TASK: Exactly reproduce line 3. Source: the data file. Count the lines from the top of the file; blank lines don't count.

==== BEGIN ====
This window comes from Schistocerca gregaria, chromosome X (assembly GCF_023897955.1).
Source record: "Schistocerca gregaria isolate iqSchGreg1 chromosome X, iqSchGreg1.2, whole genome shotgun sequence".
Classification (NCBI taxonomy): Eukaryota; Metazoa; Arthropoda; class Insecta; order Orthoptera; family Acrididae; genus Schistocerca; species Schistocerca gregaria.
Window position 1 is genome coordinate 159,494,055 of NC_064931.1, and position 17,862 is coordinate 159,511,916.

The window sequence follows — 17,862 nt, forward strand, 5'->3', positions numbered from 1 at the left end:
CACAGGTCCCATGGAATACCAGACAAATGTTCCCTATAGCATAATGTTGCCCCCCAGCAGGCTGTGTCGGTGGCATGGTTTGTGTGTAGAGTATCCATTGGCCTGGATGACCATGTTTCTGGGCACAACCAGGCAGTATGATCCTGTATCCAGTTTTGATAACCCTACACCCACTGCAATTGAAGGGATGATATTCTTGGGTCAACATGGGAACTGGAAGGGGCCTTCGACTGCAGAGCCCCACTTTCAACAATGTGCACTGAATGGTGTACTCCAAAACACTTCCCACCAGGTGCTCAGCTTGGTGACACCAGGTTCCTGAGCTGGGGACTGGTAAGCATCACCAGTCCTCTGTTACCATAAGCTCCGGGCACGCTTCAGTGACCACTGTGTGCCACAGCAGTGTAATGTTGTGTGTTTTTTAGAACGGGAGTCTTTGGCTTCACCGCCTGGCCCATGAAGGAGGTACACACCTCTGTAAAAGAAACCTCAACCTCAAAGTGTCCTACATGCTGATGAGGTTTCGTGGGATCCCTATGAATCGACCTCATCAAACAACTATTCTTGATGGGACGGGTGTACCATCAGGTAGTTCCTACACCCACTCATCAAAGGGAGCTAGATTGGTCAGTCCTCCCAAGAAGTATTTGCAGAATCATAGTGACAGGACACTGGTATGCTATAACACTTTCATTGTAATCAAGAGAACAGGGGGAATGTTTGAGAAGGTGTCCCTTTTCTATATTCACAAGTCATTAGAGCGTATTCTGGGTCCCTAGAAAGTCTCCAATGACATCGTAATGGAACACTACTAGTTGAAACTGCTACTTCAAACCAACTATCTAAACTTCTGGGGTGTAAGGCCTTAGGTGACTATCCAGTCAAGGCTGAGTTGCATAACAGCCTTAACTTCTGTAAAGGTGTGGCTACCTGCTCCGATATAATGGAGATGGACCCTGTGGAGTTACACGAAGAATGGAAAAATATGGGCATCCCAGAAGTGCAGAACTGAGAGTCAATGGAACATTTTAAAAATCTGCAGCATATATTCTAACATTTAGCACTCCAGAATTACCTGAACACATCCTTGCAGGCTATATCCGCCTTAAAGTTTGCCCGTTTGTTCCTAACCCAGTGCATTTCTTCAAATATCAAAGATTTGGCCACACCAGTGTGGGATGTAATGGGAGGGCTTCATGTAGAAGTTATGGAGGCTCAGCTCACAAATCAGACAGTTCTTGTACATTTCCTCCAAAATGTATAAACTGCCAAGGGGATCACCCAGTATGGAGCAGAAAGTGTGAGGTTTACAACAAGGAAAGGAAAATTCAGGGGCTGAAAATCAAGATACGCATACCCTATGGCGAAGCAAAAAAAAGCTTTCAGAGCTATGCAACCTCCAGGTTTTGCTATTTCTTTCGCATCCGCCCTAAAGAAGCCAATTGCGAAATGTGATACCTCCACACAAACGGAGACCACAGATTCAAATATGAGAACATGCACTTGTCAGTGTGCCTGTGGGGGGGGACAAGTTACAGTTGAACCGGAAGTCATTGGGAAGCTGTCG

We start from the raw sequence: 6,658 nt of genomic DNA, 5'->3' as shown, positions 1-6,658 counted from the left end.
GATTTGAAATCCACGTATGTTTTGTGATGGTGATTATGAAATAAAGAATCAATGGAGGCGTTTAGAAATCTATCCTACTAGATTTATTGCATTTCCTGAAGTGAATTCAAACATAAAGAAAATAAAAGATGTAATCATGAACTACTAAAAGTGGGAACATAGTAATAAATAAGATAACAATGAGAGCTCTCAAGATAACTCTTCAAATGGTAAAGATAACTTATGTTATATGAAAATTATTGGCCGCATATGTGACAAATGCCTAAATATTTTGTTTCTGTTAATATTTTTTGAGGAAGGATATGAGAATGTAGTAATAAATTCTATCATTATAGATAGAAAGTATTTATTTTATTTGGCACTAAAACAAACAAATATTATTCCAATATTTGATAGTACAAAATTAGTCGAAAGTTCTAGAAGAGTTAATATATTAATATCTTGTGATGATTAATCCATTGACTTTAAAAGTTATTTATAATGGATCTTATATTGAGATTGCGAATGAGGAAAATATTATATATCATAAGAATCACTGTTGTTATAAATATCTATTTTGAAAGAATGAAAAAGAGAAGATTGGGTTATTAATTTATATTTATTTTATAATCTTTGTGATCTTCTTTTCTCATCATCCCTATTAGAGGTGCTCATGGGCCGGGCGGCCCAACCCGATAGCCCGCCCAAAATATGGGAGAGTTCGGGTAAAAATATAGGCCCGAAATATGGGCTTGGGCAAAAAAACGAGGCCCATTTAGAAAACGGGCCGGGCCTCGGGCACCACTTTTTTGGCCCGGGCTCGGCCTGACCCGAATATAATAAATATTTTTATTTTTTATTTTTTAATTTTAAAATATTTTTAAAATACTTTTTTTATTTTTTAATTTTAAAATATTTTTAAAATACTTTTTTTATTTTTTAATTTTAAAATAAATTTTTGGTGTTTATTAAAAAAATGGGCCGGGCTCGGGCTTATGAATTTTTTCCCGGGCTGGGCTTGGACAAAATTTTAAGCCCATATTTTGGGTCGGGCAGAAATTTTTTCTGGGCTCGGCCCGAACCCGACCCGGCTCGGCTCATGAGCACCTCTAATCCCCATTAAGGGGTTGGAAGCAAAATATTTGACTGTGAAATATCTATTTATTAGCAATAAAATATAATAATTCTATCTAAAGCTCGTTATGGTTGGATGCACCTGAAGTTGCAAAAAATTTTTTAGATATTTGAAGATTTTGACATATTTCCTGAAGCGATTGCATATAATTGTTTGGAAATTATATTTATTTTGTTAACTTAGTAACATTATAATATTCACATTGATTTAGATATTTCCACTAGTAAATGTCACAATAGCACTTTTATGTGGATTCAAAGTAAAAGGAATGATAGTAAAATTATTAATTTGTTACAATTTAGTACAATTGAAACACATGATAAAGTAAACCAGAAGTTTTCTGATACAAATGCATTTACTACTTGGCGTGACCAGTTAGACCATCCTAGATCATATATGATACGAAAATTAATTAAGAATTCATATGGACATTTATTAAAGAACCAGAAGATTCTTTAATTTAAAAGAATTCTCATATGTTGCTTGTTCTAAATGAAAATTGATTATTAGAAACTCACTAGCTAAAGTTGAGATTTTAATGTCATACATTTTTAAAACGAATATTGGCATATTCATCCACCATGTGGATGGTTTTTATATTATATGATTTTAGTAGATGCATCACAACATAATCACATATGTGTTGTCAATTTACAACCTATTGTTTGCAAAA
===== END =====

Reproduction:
Classification (NCBI taxonomy): Eukaryota; Metazoa; Arthropoda; class Insecta; order Orthoptera; family Acrididae; genus Schistocerca; species Schistocerca gregaria.